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Page added on May 25, 2019

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Sustainability is a balancing act

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EVERYONE now wants to champion sustainability. This is good, and we need to get everyone on board to contribute to sustainability.

Schools and universities provide an excellent platform to garner support for the sustainability agenda. In fact, the government should allocate a special budget to raise awareness about sustainability. This would be a worthwhile investment for the future of the nation.

It is encouraging to see that many universities in Malaysia have declared their commitment to support the UN Sustainable Development Goals (SDGs). They now feature prominently in the academic and research programmes of the UCSI University.

Concern over sustainability has gathered momentum on a global scale as scientists continue to generate convincing evidence about climate change, environmental pollution and resource depletion. All the evidence suggests humans are mostly to blame.

In the rush to develop, we have upset nature’s fragile balance. This imbalance has escalated the emission of greenhouse gases in the atmosphere. If left unchecked, it would increase global warming, creating havoc for the world’s climate.

As the world’s population grows, the demand on resources also increases. Scientists predict that if the present rate of production and consumption of food and other resources continues, coupled with a neglect of the environment, we are heading for a future of acute resource deficiency and environmental pollution that can even threaten our survival. Those are the forces that have driven world interest in sustainability.

Food production is now a subject of concern among those advocating sustainability. These are mainly civil society groups who actively alert the world on the growing threats to sustainability. They have called on policy makers to support food crops that are efficient in terms of land use.

In addition, food production processes must not disrupt the balance of nature and should be environmentally safe.

They are saying no to genetically modified crops, which scientists have strongly recommended as a viable option to overcome global food shortages. This presents a dilemma for food crop agriculture, including oil palm.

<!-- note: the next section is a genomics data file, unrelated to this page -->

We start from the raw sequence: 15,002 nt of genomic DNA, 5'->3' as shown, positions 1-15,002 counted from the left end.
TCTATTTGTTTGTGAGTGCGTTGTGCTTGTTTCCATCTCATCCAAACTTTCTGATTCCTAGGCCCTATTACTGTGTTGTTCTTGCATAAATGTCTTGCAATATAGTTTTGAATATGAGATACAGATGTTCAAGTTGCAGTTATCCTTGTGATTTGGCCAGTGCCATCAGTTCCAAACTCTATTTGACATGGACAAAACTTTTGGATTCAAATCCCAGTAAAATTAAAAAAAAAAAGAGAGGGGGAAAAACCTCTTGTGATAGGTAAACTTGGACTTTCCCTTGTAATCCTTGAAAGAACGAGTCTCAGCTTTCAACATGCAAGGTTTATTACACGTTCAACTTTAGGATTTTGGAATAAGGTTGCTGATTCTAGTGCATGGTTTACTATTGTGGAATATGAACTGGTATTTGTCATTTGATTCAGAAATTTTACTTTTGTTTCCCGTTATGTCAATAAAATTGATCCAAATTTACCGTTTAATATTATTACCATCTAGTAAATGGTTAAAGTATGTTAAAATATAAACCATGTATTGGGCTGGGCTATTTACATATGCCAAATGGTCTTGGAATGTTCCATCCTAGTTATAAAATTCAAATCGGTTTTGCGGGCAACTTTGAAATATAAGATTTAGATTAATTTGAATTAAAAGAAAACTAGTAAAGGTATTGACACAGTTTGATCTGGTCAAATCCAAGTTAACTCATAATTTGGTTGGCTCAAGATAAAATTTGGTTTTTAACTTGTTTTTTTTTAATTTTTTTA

In terms of land use, oil palm is the most efficient among the 17 oil crops that supply the world.

The oil palm industry has also been significant in alleviating poverty in the producing countries like Malaysia and Indonesia. And poverty eradication is the number one goal of the UN SDGs.

Palm oil is also affordably priced, hence it provides nutrition for the poor in consuming countries like India and other developing nations.

But these groups are not in favour of palm oil. Their main grouse is the claim that oil palm cultivation has led to deforestation.

Forests are important stabilisers of the world’s greenhouse gases. They provide the natural capacity to absorb carbon dioxide, a key green house gas.

Though the oil palm trees perform equally well in removing carbon dioxide from the air through photosynthesis, critics are still not satisfied. They claim that as a mono crop, oil palm supports lower biodiversity.

Oil palm is also vigorously blamed for the declining population of orang utan. This has helped to gain the sympathy of consumers.

Critics also say that clearing of peat forests to plant oil palm releases greenhouse gases. But experts say there is a way to deal with planting oil palm on peat soil. Research has shown that the release of carbon from peat can be reduced significantly by smartly adjusting the water table.

Experts also agree on the need to use biotechnology to further raise the yield of palm oil. For many years now, the average national palm oil yield has stagnated below what is possible. Many blame this on the poor transfer of technology especially to the smallholders community.

Admittedly, palm oil is up against many challenges in meeting the growing world appetite for sustainability. Since sustainability is about satisfying the three pillars of people, prosperity and environment, palm oil just needs to find the right balance.


14 Comments on "Sustainability is a balancing act"